As a Muslim and someone familiar with the Arabic language and the text of the Quran, I was reminded of how difficult the Quran is to read. As an Arabic speaker, I have a clear advantage when reading the text and it is still difficult for me. This puts it in perspective the effort that all huffath put in to not only memorize the Quran but to also remember it. I also find it interesting how professor Mozaffer specified that being a non-arabic speaking Muslim you were more likely to know someone who had memorized the Quran. In my personal experience, I find that to be true as I know more huffath of non-Arab ethnicity and I found that a little surprising at first. I would presume that those who already speak Arabic are more likely to memorize the Quran. However, in my own experience as I memorized parts of the Quran there was emphasis on learning the meaning (tafseer) of what I was memorizing. On the other hand, many of my peers who are Hafith do not understand most of what they have memorized. This makes sense as it easier for someone like me to understand the meaning but I found it interesting that in my life I’ve met a much greater amount of non-arab huffath.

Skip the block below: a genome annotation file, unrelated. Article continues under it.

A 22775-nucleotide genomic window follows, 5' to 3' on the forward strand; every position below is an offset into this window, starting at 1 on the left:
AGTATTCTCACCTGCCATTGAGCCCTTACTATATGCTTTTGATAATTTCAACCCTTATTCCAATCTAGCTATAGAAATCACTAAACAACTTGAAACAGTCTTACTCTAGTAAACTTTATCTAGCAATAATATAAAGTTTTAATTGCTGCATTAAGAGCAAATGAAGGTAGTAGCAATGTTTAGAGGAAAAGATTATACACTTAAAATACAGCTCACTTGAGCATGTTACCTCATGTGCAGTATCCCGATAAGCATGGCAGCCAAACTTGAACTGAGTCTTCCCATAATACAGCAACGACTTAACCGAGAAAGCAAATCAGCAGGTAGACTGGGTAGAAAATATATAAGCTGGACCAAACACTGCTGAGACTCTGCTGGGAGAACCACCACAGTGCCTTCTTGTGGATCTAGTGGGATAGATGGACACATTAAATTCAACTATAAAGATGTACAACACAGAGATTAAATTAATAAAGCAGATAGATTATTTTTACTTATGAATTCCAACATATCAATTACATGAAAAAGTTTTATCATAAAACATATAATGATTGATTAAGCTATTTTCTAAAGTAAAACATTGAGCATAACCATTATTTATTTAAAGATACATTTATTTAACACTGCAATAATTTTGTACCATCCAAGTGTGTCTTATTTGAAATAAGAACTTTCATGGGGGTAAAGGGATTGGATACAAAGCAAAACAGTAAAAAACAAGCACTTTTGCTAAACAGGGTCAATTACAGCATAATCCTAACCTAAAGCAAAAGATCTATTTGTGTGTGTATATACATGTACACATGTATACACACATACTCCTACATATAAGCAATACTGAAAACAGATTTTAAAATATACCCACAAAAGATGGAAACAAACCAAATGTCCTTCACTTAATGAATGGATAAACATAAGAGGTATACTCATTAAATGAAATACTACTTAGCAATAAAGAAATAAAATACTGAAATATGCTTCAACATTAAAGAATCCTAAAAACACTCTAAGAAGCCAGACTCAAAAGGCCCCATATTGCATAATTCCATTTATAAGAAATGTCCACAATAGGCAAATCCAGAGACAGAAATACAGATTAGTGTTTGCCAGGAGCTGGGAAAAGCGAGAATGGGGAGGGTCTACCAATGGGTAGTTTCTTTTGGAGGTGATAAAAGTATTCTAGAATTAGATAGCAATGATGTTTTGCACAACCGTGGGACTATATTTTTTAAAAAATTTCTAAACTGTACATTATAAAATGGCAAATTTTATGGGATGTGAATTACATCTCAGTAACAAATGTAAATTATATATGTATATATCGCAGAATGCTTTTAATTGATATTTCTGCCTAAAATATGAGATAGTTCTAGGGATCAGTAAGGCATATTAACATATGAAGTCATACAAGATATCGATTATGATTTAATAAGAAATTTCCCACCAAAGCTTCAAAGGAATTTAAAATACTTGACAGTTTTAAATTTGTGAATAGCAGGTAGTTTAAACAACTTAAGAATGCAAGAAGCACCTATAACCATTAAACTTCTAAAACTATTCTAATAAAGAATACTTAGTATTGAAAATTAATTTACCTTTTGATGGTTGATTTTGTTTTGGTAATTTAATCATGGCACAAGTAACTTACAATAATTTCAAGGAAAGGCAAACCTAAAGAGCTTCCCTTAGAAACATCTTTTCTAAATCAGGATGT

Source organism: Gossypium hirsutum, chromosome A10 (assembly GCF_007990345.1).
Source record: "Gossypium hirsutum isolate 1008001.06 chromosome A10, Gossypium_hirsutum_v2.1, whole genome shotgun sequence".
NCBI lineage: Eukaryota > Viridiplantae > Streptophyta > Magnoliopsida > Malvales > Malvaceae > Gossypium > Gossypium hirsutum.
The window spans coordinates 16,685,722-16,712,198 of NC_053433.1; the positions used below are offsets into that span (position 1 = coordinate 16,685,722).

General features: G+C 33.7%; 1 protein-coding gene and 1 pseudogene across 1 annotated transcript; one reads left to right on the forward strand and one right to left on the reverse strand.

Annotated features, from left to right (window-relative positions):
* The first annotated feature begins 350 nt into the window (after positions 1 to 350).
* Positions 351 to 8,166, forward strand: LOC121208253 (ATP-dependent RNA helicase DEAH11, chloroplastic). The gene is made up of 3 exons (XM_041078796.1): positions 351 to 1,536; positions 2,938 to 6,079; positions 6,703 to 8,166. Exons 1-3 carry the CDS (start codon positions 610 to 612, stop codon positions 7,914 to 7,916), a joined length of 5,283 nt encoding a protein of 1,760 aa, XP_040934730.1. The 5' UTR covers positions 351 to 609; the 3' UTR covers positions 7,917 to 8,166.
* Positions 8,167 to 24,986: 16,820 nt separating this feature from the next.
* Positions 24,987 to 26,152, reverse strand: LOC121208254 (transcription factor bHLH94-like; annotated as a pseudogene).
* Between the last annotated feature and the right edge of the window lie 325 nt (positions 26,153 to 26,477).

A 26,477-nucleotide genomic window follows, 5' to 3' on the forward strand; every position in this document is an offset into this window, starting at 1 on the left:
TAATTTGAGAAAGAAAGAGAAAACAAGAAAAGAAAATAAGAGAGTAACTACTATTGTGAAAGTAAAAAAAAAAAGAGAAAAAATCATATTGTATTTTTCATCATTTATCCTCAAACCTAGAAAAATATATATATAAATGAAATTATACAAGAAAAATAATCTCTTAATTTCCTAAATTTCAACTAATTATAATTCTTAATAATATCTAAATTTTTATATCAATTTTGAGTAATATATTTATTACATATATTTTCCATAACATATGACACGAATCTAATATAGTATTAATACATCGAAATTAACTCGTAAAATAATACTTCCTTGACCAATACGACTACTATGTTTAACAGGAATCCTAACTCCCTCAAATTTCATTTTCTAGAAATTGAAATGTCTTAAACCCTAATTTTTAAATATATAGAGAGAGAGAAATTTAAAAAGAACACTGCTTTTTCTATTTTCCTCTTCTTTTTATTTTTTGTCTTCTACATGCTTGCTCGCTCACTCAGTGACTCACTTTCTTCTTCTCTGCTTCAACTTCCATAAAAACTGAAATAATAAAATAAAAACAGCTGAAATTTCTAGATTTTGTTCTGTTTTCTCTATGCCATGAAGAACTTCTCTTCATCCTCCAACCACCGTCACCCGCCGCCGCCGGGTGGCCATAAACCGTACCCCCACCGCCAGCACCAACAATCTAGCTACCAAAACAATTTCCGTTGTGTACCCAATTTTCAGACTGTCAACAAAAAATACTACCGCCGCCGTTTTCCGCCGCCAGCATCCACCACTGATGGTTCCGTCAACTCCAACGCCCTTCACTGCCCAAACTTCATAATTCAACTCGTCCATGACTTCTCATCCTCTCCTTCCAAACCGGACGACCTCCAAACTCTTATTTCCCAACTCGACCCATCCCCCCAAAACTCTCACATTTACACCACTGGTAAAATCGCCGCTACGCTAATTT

In response to jahnteller, I also find the differences in stereotypes between small villages and the bedouins fascinating. Due to our culture’s current focus on materials and new technology as a measuring stick of how progressive a society is, I can understand why small villages in the US may be labeled as uncivilized or backwards, however in the those teams where materialism was a less emphasized value it makes sense why living a nomadic life could be seen as pure. Also as someone with experience reading the Quran, the written language of the Quran is difficult to understand for the common Arabic speaker, and can be difficult to understand even for native Arabic speakers. This poses an even bigger problem for non-arabic speakers as the words and phrases of the Quran have multiple meanings and in translation some of those meanings are lost. Most Muslims do not learn the Arabic language’s meaning but do learn how to read Arabic in order to read the Quran. Some Muslims do decide to learn the Arabic language in order to be able to fully understand the Quran. The way the Quran is written and organized distinguishes it from the other holy books of the major monotheistic religions.